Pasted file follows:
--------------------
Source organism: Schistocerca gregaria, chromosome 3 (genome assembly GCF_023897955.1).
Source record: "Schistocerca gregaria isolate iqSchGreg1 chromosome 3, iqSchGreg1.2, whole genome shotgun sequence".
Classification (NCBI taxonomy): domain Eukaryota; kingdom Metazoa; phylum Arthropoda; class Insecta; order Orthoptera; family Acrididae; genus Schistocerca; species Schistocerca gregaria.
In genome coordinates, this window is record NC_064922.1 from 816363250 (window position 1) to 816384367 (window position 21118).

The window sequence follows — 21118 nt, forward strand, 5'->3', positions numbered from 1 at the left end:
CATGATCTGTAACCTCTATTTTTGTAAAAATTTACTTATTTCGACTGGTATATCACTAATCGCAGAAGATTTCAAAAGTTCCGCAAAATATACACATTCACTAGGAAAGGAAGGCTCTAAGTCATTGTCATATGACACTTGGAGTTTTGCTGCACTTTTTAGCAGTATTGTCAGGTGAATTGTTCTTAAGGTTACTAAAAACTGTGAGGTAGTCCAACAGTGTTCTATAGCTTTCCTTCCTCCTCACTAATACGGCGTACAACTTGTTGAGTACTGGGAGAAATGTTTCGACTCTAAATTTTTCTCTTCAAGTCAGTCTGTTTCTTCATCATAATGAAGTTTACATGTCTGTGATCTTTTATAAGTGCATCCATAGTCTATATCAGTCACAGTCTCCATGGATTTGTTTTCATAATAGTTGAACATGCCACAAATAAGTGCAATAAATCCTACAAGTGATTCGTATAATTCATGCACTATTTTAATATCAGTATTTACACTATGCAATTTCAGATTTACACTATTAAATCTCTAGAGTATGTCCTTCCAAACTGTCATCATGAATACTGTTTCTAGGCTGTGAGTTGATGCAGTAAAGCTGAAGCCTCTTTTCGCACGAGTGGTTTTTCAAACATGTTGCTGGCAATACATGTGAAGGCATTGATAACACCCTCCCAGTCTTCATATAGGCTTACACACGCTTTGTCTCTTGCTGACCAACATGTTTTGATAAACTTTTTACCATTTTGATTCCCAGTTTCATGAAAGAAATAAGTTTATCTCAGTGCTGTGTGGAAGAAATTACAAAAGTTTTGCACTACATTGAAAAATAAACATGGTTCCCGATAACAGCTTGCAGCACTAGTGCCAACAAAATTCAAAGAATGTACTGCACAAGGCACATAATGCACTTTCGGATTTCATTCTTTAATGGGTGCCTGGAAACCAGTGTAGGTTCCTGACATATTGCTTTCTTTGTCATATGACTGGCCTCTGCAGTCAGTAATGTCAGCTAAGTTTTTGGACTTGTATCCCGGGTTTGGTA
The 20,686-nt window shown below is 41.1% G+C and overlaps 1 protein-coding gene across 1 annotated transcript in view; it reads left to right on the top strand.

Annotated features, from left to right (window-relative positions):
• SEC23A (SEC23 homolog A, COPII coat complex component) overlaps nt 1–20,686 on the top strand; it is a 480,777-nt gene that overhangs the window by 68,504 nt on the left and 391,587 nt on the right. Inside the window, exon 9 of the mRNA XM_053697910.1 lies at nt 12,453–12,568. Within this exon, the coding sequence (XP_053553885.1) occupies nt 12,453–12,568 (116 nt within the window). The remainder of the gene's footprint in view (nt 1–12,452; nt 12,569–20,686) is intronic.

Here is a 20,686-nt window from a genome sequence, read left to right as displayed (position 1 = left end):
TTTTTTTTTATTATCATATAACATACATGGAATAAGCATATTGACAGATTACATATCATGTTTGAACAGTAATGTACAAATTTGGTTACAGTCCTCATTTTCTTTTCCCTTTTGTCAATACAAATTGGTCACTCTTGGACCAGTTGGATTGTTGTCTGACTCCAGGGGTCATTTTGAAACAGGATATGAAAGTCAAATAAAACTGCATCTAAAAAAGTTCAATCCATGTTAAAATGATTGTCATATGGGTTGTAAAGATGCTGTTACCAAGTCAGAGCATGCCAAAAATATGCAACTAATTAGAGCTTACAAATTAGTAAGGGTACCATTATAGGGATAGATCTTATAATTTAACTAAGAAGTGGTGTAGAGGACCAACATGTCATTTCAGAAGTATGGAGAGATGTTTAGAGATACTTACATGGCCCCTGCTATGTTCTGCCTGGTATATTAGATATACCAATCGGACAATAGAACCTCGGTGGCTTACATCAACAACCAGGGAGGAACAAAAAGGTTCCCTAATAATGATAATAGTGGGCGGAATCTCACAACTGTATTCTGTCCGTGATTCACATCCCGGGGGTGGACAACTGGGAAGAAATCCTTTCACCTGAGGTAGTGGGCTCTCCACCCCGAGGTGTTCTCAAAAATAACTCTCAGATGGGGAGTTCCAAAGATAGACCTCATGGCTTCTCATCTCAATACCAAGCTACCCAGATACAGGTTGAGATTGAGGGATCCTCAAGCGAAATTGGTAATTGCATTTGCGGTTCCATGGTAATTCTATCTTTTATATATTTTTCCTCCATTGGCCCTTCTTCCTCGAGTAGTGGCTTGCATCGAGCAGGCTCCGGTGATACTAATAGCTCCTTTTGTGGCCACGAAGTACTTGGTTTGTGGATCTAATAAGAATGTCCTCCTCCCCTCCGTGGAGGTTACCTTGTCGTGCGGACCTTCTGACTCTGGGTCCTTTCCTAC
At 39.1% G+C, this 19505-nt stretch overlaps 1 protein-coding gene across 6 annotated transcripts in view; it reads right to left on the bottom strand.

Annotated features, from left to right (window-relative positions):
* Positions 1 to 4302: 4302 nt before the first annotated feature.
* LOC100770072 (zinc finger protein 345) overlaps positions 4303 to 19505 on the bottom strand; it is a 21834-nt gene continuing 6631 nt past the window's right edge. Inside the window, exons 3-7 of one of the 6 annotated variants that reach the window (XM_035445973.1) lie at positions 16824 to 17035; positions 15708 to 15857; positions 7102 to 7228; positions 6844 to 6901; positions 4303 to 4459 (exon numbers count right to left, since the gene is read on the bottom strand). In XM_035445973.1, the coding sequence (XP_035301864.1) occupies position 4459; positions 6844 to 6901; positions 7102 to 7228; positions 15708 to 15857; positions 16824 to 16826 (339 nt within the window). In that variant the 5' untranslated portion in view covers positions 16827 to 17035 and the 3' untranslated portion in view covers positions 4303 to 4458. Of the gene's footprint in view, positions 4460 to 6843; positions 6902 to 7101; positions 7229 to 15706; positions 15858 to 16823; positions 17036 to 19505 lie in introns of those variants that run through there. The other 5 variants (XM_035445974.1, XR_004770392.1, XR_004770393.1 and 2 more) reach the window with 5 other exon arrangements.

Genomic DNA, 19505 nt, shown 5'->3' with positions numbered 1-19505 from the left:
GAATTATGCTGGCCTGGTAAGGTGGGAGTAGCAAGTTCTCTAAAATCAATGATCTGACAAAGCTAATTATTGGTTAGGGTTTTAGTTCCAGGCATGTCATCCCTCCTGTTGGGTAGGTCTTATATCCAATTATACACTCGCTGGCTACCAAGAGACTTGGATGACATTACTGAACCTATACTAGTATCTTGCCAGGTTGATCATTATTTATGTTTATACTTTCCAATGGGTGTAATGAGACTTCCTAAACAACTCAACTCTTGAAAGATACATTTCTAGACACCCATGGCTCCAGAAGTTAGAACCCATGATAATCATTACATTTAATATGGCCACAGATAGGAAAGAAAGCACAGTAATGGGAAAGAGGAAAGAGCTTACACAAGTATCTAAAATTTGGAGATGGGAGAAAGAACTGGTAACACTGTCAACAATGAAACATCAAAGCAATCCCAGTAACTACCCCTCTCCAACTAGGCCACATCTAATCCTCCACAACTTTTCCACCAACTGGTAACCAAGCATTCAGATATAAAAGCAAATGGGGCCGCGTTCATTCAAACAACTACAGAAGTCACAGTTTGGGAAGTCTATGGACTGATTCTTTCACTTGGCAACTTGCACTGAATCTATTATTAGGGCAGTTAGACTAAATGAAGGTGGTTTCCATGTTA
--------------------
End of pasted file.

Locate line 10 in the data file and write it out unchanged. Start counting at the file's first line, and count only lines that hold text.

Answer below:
Here is a 20,686-nt window from a genome sequence, read left to right as displayed (position 1 = left end):